There is neither harm nor benefit of the Northern Lights. They are nature's beautiful light-show (free of charge!) for people living in northern latitudes.
The occurrence of auroras depends on the latitude of the observer. The Northern Lights form an oval band around the magnetic poles of the Earth. At a distance about 2500 km from these poles, the probability for seeing auroras is almost 100 %.
The northern parts of Fennoscandia belongs to the maximum auroral zone. In the coast of Ice Sea in North-Norway you will see auroras almost every evening when the sky is clear enough. When moving southwards, the frequency of auroras decreases. In Sodankylä every second night is an auroral night, in Helsinki every 20th. These are statistical rules giving the average extent of auroras. When the Earth's magnetic field is very disturbed, the auroras can spread all over Europe for a couple of hours.
The best time to see auroras is between 9 p.m. - 1 a.m. local time. The best months are February - March and September - October. During summer months you cannot see aurora due to light nights.
The prediction of the occurrence of auroras is difficult but we do have some success. However, we cannot say that next week on Thursday evening at 9 pm there will be auroras in the sky. But the prediction is rather good over 2-3 days.
We have developed at the FMI a short-range auroral prediction method basing on the real-time monitoring the space weather in South-Finland. If, for example, the spaceweather conditions in the morning exceed certain limit, we can predict that next evening in South-Finland there will be seen auroras with 75 % probability.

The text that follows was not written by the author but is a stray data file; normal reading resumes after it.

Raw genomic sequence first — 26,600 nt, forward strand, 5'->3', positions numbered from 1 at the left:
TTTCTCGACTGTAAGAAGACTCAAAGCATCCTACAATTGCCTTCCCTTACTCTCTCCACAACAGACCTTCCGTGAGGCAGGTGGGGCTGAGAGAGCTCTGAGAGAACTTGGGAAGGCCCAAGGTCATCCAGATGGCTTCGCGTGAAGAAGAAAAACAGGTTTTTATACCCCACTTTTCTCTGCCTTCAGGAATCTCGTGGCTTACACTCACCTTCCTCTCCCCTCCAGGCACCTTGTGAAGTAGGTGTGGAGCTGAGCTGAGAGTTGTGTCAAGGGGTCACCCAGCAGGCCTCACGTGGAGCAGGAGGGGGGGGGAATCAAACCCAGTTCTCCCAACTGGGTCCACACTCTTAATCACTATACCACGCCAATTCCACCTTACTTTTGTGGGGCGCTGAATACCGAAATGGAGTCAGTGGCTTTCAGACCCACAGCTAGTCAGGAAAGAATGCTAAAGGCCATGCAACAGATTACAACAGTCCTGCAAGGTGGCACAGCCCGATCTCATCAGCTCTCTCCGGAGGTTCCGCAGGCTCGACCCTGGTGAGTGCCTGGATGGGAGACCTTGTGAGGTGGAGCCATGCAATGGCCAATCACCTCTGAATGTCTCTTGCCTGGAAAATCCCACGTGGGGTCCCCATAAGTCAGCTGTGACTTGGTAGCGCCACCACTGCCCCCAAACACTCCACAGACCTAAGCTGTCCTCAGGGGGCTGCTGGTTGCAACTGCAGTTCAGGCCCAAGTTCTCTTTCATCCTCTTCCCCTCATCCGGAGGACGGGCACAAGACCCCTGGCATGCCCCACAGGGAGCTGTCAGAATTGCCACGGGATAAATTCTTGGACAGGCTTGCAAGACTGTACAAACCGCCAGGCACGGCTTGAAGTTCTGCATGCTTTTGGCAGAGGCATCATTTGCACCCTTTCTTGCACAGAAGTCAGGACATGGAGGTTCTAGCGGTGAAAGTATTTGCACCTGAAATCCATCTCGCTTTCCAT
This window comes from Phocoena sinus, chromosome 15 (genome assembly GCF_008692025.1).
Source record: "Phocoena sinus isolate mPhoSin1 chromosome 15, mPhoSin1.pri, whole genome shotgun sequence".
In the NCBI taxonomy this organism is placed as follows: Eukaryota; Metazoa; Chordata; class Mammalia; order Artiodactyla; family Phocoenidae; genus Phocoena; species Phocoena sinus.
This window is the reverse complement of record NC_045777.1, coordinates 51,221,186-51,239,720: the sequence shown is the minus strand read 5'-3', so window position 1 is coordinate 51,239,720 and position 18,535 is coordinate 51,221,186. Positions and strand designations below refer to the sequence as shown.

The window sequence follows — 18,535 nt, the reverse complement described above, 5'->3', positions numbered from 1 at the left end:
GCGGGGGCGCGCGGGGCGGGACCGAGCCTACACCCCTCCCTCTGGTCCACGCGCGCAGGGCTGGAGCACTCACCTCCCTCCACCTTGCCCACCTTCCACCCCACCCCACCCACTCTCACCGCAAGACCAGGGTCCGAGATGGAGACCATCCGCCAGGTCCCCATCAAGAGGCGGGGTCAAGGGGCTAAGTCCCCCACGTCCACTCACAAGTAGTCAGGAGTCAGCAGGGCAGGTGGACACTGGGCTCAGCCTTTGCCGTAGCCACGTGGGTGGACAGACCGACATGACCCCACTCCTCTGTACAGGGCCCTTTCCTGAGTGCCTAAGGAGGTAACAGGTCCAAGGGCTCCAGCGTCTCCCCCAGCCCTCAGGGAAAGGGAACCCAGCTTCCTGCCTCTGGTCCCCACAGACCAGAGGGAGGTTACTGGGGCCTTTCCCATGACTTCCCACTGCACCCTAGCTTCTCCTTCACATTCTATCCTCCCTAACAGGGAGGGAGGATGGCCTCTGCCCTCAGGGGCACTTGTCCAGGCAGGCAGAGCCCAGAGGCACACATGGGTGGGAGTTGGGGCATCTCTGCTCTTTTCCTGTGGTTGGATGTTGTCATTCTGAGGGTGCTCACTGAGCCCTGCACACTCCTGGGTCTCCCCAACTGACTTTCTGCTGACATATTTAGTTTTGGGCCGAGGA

There is two kind of Northern lights prediction: statistical and real-time ones. The former are based on a large amount of observations of Northern lights at different latitudes during several years. From these statistics we can say what is the probability of the occurrence of Northern lights during the course of year.
According to the statistics compiled by the Finnish Meteorological Institute, four nights out of five are illuminated by Northern lights in Northern Lapland (Kilpisjärvi-Utsjoki area) providing that the sky is free enough from clouds. On the coast of the Arctic Ocean in North Norway (e.g. in Tromsö) one can see Northern lights almost every night. Even in South Finland, say Helsinki, one can see them but much more seldom; in Helsinki only one night out of 20.
The latter predictions are based on a space-weather monitoring system either by ground-based devices or satellites watching the space-weather conditions around the Earth. When the monitoring devices (e.g., magnetometers or particle detectors in a satellite) show certain deviations from the normal situation, one can expect that a space weather storm is approaching in a few hours.
The skill of real-time predictions is, unfortunately, rather low; we cannot make predictions for several days like forecasting normal weather. The reason for this shortcoming is that we do not fully understand the complicated processes, starting from the Sun and ending in the near-space of the Earth, involved in the cosmic ignition of the Northern lights. Therefore, more space-research is needed for better forecasts.
More about spaceweather www.spaceweather.com.